Making Revit Work For You Using Advanced Families.

Lately I have found that a lot of the buzz about Revit is 3rd party add-ins and software. Sure they’re great and save a lot of time in our workflow, but what about making Revit itself do some work for you?

Earlier this week I created a box gutter sump family that replaces an Excel spreadsheet that I used to use.

You simply input the data you would normally enter into a roof drainage calculation sheet into the Revit family, I also added a few more inputs to allow further control over the family. The inputs are

  • Catchment area
  • Rainfall intensity
  • Minimum box gutter depth
  • Minimum sump depth
  • Maximum sump depth

From there, all the calculations are built into shared parameters. I decided to use the KG Martin method for sizing (from the CSIRO Experimental Building Notes 1978). Hydraulic designers sizing roof drainage know all too well about h, 2h, Dg and Dmax which were easy to work into the family in a step by step process.

My original effort at creating this family I had devised excessively complicated formulas in an attempt to reduce parameters and what I originally thought to be simplifying the family as a whole. If I had taken advice from my Planning Families post though, I would have started out a little differently. When working through a family, you not only have to take into consideration the 3D elements, but parameters as well. What resulted in an excellent parametric family had absolutely nothing that I could schedule out.

With all the calculations undertaken step by step within shared parameters, I have 17 results I can include within a Revit schedule. The outputs from the family now include data such as:

  • Catchment flow rate
  • Calculated maximum flow rate achievable by sump/outlet combination
  • Depth of sump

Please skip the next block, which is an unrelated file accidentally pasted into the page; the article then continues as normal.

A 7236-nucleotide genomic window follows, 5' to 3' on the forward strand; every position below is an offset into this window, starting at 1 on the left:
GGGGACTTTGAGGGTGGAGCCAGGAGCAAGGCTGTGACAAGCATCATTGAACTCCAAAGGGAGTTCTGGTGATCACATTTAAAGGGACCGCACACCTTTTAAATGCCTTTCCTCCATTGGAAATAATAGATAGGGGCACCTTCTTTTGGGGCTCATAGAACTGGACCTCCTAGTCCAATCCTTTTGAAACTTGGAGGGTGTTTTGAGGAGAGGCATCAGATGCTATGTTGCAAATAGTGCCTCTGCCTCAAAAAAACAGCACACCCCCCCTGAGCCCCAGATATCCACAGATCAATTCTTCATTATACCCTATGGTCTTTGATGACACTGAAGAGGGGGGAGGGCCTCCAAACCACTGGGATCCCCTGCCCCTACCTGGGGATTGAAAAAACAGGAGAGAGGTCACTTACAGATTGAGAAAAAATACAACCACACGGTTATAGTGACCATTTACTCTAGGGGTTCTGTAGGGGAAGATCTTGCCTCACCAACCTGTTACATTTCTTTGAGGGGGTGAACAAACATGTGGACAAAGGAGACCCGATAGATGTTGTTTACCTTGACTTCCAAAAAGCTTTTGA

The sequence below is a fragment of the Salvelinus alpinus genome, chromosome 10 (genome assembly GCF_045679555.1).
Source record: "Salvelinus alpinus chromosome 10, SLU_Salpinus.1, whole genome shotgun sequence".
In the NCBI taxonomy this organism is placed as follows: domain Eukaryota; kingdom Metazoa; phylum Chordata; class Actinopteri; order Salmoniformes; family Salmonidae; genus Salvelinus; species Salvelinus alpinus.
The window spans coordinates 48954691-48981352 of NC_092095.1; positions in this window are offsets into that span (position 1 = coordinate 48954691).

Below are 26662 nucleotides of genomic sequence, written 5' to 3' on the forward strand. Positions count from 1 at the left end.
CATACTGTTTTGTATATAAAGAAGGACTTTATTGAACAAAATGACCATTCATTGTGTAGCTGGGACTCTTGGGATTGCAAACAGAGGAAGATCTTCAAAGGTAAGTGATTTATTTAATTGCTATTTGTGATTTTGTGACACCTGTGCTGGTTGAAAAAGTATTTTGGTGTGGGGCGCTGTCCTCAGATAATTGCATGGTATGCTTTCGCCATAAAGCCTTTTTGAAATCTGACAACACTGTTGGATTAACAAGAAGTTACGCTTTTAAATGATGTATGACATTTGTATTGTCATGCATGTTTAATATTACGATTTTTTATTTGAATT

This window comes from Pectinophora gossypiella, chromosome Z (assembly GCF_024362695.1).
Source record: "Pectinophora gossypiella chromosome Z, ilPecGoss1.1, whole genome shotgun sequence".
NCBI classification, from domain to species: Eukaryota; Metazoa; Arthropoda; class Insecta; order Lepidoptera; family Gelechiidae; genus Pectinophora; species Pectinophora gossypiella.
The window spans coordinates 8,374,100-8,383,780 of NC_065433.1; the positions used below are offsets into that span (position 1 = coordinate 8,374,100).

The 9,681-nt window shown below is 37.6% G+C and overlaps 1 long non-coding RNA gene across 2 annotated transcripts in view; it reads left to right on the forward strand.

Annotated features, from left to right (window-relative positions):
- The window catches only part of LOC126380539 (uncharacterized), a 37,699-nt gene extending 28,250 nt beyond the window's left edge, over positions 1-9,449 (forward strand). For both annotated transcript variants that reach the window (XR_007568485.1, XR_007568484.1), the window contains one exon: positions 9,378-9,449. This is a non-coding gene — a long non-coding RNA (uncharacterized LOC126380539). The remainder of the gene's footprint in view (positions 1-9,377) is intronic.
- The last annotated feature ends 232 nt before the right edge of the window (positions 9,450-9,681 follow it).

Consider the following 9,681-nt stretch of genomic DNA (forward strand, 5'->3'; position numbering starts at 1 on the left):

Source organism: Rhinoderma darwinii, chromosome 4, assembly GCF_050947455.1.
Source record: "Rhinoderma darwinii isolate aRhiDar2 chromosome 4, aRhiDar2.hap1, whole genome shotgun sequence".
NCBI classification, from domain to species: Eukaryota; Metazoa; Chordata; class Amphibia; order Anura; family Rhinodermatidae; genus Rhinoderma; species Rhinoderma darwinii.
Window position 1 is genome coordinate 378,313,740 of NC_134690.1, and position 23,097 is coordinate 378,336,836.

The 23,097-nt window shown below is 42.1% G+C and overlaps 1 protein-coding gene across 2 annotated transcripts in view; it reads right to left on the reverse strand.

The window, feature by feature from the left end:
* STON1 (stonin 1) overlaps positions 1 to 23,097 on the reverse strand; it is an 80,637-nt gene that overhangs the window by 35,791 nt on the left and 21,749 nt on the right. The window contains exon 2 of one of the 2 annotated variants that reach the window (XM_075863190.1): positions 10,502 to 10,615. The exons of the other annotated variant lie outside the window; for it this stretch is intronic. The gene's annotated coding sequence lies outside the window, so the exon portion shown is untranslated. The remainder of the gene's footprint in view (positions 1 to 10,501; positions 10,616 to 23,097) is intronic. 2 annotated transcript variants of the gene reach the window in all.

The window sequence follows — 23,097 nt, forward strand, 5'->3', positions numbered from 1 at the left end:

• h (depth of gutter flow at discharge end)
  • Dmax (depth of gutter flow at still end)
  • Dg (Dmax + freeboard)
  • Gutter high and low points
  • Td (total gutter depth)

The schedule includes conditional formatting to warn that either the outlet is too small or the sump too shallow/excessively deep. As a further step, I also included a visual warning in the family itself, displaying a text box indicating the error within plan view.

 

 

 

 

The schedule can then be added to a calculation sheet within the project for design verification purposes.

The data inputs for each sump/outlet can be controlled through the schedule, or the user can double click on the sump within the schedule which will then take them to the family within the project.

The next step is pipe sizing. You would probably know already that Revit does not include a sizing method that specifically applies to stormwater drainage, however I have had some success using the hydronic supply system type with accurate results up to 100l/s which of course uses the data calculated within the family.

For me, being a hydraulic designer and Revit modeller, this family eliminates some double handling in data entry, saving time in modelling and performing calculations. Data entry time is further reduced by creating a fixture tag that pulls the gutter size and sump size from the shared parameters with the family. All for a lazy 90mins development time.

7 thoughts on “Making Revit Work For You Using Advanced Families.

  1. avatar Campbell says:

    Interesting post,
    I have been reading through your other posts and finding them very relevant as a hydraulic consultant in Sydney.
    I am only a beginner at using Revit, however am excited about the possibilities.
    We are currently only using revit for the Show off factor of 3-d and coordination, and are finding it very time consuming. My question is, in your opinion, do think that using all the capabilities of revit in calculation and pipe sizing, that the time frame would be comparable to the older style of markups, hand calcs (spreadsheets), CAD drafting, or do you think Revit is quicker once you have entered all the data into the revit families and systems, and have a decent workflow worked out

    Thanks

    Campbell

  2. avatar Ryan Lenihan says:

    I find that the pipe sizing features are not accurate enough to rely on and I often use my old excel calc sheets to confirm sizes. I find the most time consuming part of documenting in Revit is the re-work and then keeping the drawings in a presentable standard as the model continually changes. Hydraulically, there is a further time penalty connecting services on grade.